Wednesday, September 22, 2021


Britain urges vaccinations during pregnancy amid delta variant worries

Britains chief midwife association is renewing calls for pregnant people to get the coronavirus vaccine amid worries over rising risks from the delta variant.

The appeal followed recent data by Britain's Obstetric Surveillance System that the proportion of pregnant patients hospitalized with moderate to severe illnesses has increased with the highly contagious delta variant.

The World Health Organization has previously warned that pregnant people are at a higher risk of severe cases of covid-19, the disease caused by the virus, compared to others in their age group. But the U.K.'s latest data provides some of the first figures into the affect of the delta variant on pregnancies.

Numbers from the U.K. Obstetric Surveillance System released last week showed that 171 women had been hospitalized with covid-19 symptoms, none of whom were fully vaccinated. Three of the patients had just one dose of a two-shot coronavirus vaccine, while the rest were not inoculated.

Other studies have shown the virus can be contracted by the fully vaccinated, but hospitalizations in those cases are rare.

Pregnancy increases the risk of developing severe symptoms of covid-19, which can lead to complications with pregnancy. There is no evidence that the vaccine affects a woman's fertility.

"It's so important for pregnant women to get their jab, particularly with the virus being so prevalent and the delta variant proving itself to be so much more transmissible," said Gil Walton, chief executive of the Royal College of Midwives, in a statement Friday shared by the NHS. "Hundreds of thousands of pregnant women worldwide have been vaccinated, safely and effectively protecting themselves against covid and dramatically reducing their risk of serious illness or harm to their baby."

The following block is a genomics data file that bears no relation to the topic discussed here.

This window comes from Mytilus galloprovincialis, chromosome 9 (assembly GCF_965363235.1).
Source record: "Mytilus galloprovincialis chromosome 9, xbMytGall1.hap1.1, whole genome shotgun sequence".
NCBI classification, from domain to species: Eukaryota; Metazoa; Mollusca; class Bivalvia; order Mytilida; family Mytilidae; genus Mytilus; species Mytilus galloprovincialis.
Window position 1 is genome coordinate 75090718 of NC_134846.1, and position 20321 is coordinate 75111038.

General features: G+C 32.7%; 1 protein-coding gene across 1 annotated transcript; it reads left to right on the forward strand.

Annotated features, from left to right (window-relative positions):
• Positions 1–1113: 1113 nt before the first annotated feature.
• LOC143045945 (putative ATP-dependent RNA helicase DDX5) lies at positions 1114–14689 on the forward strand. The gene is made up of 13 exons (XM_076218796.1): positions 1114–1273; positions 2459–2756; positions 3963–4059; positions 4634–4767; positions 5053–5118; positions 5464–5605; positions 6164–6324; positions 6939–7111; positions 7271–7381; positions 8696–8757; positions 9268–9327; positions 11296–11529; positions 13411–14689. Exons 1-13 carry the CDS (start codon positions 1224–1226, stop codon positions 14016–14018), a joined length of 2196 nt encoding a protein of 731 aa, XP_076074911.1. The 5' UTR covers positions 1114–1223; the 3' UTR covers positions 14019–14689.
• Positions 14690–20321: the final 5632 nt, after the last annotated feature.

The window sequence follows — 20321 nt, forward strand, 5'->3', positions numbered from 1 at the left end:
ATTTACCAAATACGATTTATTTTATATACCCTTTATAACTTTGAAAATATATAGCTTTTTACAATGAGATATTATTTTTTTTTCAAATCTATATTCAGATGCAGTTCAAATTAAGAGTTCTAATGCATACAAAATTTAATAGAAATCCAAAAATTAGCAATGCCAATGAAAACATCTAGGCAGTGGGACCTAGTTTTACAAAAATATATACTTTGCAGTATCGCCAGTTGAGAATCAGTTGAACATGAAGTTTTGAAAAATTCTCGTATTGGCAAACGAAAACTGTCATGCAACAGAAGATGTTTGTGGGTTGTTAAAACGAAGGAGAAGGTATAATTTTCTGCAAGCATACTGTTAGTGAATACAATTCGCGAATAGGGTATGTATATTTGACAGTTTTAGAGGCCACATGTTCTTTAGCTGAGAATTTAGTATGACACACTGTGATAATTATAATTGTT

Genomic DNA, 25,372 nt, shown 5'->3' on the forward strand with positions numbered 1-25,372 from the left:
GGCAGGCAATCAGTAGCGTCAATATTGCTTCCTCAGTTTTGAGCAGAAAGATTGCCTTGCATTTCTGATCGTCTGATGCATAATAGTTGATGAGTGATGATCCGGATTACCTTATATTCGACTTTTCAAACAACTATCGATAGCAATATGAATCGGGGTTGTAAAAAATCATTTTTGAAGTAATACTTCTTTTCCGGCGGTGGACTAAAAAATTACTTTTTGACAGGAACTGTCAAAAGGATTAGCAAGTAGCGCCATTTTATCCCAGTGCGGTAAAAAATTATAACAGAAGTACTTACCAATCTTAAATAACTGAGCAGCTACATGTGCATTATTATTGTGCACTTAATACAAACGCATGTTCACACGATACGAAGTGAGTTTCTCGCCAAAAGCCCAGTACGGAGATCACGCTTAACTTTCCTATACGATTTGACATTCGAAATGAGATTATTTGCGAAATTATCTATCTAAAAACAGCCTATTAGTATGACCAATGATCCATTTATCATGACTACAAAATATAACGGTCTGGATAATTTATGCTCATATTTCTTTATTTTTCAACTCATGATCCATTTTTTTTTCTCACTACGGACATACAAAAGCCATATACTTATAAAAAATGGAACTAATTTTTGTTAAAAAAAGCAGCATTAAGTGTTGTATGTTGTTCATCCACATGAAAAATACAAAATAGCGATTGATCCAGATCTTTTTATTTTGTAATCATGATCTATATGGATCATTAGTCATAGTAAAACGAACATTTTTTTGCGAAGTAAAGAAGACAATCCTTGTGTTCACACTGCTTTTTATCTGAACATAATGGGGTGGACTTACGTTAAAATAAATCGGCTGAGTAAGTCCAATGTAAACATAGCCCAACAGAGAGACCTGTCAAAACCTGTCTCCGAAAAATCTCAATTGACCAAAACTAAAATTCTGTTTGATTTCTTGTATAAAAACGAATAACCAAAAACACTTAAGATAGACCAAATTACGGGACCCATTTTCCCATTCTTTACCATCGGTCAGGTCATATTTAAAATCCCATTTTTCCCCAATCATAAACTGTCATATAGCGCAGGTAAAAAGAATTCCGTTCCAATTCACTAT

Britain began administering the vaccine to pregnant people in April. On Friday, Jacqueline Dunkley-Bent, the chief midwifery officer for England, issued a letter to midwives and general practice doctors and asked them to encourage vaccinations due to the delta variant.

When vaccines first rolled out, doctors in Britain, the United States and other countries recommended that pregnant people not receive the vaccine as this demographic had been excluded from the initial studies. However, after further review, health-care providers began to add pregnant people to the list of those approved to be vaccinated, particularly after more-contagious variants began to circulate.

Some women, transmen and post-menstrual women have anecdotally reported short-term changes in their menstruation cycles following vaccination, such as heavier bleeding or a period restarting after having stopped. Scientists have said there is no known evidence directly linking the two.

Anyone above the age of 18 is eligible for a vaccine in the United Kingdom, where about 65 percent of the population has been vaccinated.

According to the U.K. Obstetric Surveillance System data, since May, 1 in 3 hospitalized pregnant women with covid-19 in England needed respiratory support, more than a third developed pneumonia, and 1 in 7 required intensive care.

"Every day our members are seeing very sick pregnant women with covid-19 in hospital and the majority are unvaccinated," said Edward Morris, president of the Royal College of Obstetricians and Gynaecologists, in a statement. "We want to reassure pregnant women that covid-19 vaccines are the safest and best way to protect you and your baby from severe illness and premature birth."

Published : August 01, 2021

By : The Washington Post · Miriam Berger